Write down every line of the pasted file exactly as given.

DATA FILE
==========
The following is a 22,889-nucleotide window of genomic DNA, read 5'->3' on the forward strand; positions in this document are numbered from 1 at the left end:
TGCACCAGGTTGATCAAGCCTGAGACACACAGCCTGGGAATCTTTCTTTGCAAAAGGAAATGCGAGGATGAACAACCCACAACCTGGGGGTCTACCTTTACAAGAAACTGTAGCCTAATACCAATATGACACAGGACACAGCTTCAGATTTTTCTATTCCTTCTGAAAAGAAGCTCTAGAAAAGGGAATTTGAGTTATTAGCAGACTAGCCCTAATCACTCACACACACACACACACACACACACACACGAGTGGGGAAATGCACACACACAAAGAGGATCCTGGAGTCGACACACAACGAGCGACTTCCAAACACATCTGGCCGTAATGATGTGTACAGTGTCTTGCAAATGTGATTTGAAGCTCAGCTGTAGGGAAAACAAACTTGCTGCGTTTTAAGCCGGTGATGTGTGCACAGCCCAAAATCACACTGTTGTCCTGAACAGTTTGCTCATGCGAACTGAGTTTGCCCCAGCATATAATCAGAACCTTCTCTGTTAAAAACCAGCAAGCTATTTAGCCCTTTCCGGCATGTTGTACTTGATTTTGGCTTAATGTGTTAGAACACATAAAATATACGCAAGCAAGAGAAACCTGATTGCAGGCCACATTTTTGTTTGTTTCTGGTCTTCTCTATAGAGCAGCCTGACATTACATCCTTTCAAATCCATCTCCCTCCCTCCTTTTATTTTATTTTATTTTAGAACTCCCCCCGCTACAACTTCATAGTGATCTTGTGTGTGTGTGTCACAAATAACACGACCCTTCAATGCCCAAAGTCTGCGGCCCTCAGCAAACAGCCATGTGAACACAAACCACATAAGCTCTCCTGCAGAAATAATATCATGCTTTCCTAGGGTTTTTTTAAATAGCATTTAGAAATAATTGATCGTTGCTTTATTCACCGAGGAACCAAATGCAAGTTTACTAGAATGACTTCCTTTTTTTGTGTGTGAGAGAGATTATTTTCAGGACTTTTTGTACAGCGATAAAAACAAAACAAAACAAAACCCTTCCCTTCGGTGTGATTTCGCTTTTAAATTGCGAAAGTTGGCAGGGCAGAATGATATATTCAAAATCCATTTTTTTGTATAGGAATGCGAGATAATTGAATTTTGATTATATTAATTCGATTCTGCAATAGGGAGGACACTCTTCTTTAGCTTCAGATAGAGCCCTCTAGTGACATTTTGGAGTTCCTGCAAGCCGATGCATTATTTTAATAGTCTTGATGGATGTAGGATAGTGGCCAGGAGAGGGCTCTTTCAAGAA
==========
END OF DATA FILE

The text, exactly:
The following is a 22,889-nucleotide window of genomic DNA, read 5'->3' on the forward strand; positions in this document are numbered from 1 at the left end:
TGCACCAGGTTGATCAAGCCTGAGACACACAGCCTGGGAATCTTTCTTTGCAAAAGGAAATGCGAGGATGAACAACCCACAACCTGGGGGTCTACCTTTACAAGAAACTGTAGCCTAATACCAATATGACACAGGACACAGCTTCAGATTTTTCTATTCCTTCTGAAAAGAAGCTCTAGAAAAGGGAATTTGAGTTATTAGCAGACTAGCCCTAATCACTCACACACACACACACACACACACACACACGAGTGGGGAAATGCACACACACAAAGAGGATCCTGGAGTCGACACACAACGAGCGACTTCCAAACACATCTGGCCGTAATGATGTGTACAGTGTCTTGCAAATGTGATTTGAAGCTCAGCTGTAGGGAAAACAAACTTGCTGCGTTTTAAGCCGGTGATGTGTGCACAGCCCAAAATCACACTGTTGTCCTGAACAGTTTGCTCATGCGAACTGAGTTTGCCCCAGCATATAATCAGAACCTTCTCTGTTAAAAACCAGCAAGCTATTTAGCCCTTTCCGGCATGTTGTACTTGATTTTGGCTTAATGTGTTAGAACACATAAAATATACGCAAGCAAGAGAAACCTGATTGCAGGCCACATTTTTGTTTGTTTCTGGTCTTCTCTATAGAGCAGCCTGACATTACATCCTTTCAAATCCATCTCCCTCCCTCCTTTTATTTTATTTTATTTTAGAACTCCCCCCGCTACAACTTCATAGTGATCTTGTGTGTGTGTGTCACAAATAACACGACCCTTCAATGCCCAAAGTCTGCGGCCCTCAGCAAACAGCCATGTGAACACAAACCACATAAGCTCTCCTGCAGAAATAATATCATGCTTTCCTAGGGTTTTTTTAAATAGCATTTAGAAATAATTGATCGTTGCTTTATTCACCGAGGAACCAAATGCAAGTTTACTAGAATGACTTCCTTTTTTTGTGTGTGAGAGAGATTATTTTCAGGACTTTTTGTACAGCGATAAAAACAAAACAAAACAAAACCCTTCCCTTCGGTGTGATTTCGCTTTTAAATTGCGAAAGTTGGCAGGGCAGAATGATATATTCAAAATCCATTTTTTTGTATAGGAATGCGAGATAATTGAATTTTGATTATATTAATTCGATTCTGCAATAGGGAGGACACTCTTCTTTAGCTTCAGATAGAGCCCTCTAGTGACATTTTGGAGTTCCTGCAAGCCGATGCATTATTTTAATAGTCTTGATGGATGTAGGATAGTGGCCAGGAGAGGGCTCTTTCAAGAA